Salmon can be seen in the waters of Bear Lake, near Seward, Alaska. (Photo courtesy Kenny Regan)

Salmon can be seen in the waters of Bear Lake, near Seward, Alaska. (Photo courtesy Kenny Regan)

State provides additional guidelines for setnetters

As commercial fishing season ramps up in Alaska amid the global novel coronavirus pandemic, the state has provided more clarification on a specific type of fishing.

Last Friday, Alaska Department of Health and Social Services Commissioner Adam Crum said the state was releasing new commercial fishing guidelines specifically for those who fish from shore, like setnetters. Those guidelines were posted on Monday as an appendix to the state health mandate that spells out safety precautions and guidelines for commercial fishing this season.

“This was developed with a lot of input,” Crum said during a press conference last Friday. “We had regional based groups talking with stakeholders, industry, working with communities about the unique needs. And so this is something we’re very happy to get out there.”

The state also updated the acknowledgement form that vessel captains are required to fill out and post on their boats. Crum said it has been updated to be more specific after requests from those in the commercial fishing industry.

The guidelines for shore fishermen state that they are to use the same acknowledgement form as other commercial fishermen, which is on the DHSS website under health mandate 17. Shore fishing site managers must sign that form prior to actively participating in this year’s fishing season.

The site manager must also provide a signed copy of that acknowledgement form to a tender or processor before the tender or processor can accept any fish or make a payment for it. This only applies to the first time a site manager sells fish to a processor — they don’t have to provide a copy of the form with every transaction.

Fish harvesters must screen their workers, according to the guidelines. This includes both verbal and physical screening measures. Any worker who fails the health screening or is displaying viral symptoms will have to be immediately isolated.

At the actual work sites for shore fishermen, the state guidelines stipulate that basic hygiene practices like hand washing should be followed. Workers should be discouraged from sharing personal property with each other, as well as tools and equipment.

Fish harvesters should remain confined to their own campsite or work site, and should practice social distancing with neighboring sites. The guidelines also lay out best practices for food preparation and keeping dining areas clean. One of those is to eliminate buffet or family-style dining and any common serving dishes for the crew members.

“Identify one harvester to handle food and to prepare a plate for each harvester,” the guidelines state. “Do not allow serving utensils to be shared.”

Fish harvesters are to be screened daily for new signs of symptoms associated with COVID-19. If a worker presents with enough symptoms and poses an epidemiological risk, they are to be isolated.

Small communities have expressed great concern that incoming fishermen and seafood processors pose a significant risk to their local populations, with the communities of Bristol Bay being a prime example. The city of Dillingham has suggested shutting the fishery there down if high enough safety standards cannot be met.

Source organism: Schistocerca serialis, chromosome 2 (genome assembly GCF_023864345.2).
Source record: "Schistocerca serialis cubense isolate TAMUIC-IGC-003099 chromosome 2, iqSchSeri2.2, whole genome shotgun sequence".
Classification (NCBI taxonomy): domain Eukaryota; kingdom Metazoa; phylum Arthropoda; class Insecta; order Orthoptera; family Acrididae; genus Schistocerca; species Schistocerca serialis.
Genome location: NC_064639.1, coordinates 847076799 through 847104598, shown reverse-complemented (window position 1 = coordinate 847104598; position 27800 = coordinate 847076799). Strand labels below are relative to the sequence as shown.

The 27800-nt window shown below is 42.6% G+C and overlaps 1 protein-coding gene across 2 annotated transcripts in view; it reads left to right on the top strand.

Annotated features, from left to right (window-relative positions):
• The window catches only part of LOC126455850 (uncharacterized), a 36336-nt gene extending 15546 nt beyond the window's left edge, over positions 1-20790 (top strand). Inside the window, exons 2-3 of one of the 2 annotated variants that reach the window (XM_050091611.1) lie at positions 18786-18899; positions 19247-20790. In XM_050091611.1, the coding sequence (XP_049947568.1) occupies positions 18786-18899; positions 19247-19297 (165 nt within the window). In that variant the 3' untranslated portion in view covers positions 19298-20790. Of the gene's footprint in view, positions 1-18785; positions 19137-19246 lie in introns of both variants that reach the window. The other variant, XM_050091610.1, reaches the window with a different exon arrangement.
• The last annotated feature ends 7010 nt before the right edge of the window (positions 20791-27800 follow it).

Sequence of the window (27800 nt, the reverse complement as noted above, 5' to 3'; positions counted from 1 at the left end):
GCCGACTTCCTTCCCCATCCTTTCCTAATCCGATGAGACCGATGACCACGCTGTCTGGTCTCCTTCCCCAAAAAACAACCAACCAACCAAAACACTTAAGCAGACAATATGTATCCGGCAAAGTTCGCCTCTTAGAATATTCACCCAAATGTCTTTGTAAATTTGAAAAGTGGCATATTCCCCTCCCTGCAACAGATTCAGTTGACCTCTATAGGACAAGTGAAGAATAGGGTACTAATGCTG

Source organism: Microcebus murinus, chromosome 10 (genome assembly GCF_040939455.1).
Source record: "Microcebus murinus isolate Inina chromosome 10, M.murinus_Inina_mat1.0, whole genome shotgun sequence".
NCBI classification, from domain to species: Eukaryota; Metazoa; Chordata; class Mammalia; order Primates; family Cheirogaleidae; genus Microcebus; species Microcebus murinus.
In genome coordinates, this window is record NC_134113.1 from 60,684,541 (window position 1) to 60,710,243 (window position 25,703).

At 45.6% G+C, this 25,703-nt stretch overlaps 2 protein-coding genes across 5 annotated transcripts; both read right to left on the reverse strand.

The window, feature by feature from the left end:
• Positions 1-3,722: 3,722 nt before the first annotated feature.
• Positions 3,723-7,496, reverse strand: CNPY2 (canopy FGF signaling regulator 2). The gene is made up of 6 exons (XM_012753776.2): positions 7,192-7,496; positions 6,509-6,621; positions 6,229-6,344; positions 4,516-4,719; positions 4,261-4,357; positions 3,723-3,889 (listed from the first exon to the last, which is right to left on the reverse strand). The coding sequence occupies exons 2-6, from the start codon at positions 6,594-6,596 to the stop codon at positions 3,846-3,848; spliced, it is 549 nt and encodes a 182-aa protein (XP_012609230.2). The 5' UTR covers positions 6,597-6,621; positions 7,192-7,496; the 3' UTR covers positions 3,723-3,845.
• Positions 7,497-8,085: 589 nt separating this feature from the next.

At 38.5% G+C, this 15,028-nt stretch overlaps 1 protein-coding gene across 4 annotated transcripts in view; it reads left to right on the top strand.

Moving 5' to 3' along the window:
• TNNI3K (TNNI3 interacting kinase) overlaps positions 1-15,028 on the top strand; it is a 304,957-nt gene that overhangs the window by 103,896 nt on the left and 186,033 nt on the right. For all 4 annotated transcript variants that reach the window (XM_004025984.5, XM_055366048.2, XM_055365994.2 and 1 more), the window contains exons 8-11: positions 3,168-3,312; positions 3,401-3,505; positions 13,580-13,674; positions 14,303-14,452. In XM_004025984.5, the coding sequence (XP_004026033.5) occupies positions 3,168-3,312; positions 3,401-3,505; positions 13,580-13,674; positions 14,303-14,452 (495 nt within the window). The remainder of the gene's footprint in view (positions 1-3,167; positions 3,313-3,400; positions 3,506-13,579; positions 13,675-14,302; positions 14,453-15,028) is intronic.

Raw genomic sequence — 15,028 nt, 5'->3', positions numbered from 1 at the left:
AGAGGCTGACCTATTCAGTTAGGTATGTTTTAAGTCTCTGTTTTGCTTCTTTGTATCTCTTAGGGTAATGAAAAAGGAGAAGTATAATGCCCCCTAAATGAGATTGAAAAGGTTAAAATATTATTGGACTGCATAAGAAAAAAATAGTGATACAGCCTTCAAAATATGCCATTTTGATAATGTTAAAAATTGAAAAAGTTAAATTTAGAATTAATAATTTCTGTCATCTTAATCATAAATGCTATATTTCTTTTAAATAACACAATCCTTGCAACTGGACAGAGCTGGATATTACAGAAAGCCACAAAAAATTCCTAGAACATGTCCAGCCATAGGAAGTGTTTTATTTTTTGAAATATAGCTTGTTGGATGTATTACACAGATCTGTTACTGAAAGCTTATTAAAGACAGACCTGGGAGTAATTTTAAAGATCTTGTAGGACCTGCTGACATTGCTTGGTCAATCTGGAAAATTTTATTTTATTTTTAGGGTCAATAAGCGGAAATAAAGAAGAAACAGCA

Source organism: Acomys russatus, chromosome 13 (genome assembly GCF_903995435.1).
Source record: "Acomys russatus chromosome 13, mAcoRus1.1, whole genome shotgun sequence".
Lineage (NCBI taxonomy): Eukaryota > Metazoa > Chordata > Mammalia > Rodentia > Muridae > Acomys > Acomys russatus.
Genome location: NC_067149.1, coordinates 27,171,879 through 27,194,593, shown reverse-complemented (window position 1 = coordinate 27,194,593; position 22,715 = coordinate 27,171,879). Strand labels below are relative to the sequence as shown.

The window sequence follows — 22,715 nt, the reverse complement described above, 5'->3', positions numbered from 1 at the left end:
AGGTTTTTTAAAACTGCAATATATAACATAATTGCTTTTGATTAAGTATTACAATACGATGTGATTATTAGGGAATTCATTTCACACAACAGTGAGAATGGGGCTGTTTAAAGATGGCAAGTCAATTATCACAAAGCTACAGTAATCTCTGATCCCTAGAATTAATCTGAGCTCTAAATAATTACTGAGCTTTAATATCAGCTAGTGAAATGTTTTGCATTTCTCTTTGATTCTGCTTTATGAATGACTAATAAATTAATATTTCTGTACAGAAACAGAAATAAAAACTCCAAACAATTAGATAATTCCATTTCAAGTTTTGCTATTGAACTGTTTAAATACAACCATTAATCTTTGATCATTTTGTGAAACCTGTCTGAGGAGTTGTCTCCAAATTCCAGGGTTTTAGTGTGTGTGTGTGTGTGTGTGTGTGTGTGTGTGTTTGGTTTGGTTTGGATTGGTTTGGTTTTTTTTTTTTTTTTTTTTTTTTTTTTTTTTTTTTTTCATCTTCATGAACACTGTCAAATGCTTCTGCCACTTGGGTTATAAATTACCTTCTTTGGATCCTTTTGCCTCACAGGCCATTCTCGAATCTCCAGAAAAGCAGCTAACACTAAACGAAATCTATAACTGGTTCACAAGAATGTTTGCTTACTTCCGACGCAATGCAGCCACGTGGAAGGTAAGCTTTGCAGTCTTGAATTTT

To address incoming workers for shore fishing operations, the state guidelines offer two options.

1) Have incoming workers quarantine for 14 days immediately upon arrival in Alaska in a large community like Anchorage or Juneau. The workers should be tested within 48 hours before commencing travel to their final destination.

2) Have workers travel straight to their final destination before starting their 14-day quarantine. That quarantine would have to happen prior to any interaction with other members of the crew or the local community. In this option, the workers would be tested in their final destination if available within 48 hours of their arrival.

Workers do not have to stop and quarantine in Anchorage or a larger community unless they have chosen the first option. If they have chosen the second option, they need to proceed directly to their final destination before quarantining.

The goal of the guidelines was to “give setnetters two broad options to complete their required quarantine,” said Clinton Bennett, communications director for DHSS.

The first option “allows you to go the … store and get your provisions immediately upon arriving to town, because you have completed quarantine and are ready for limited access to the local community,” Bennett wrote in an email.

“We understand this option may incur an added cost of lodging in a larger community during quarantine before starting onward (hub to site) travel,” he wrote.

Workers choosing the second option of quarantining at the final fishing destination would have to have all their food and equipment delivered to them, Bennett said.

“That may be difficult in some areas,” he wrote. “We know that the stores in Kodiak are set up to provide supply delivery service, which many are now using. But that may not be a possibility in some small communities. People utilizing this option may start operations at their site, but may not enter the community and must remain apart from other people at neighboring sites.”

Bennett said setnetters should choose the option that works best for them and their particular site.

To read the full guidelines for setnetters and other commercial fishermen, go to and click on “Health Mandate 017.”

Reach Megan Pacer at

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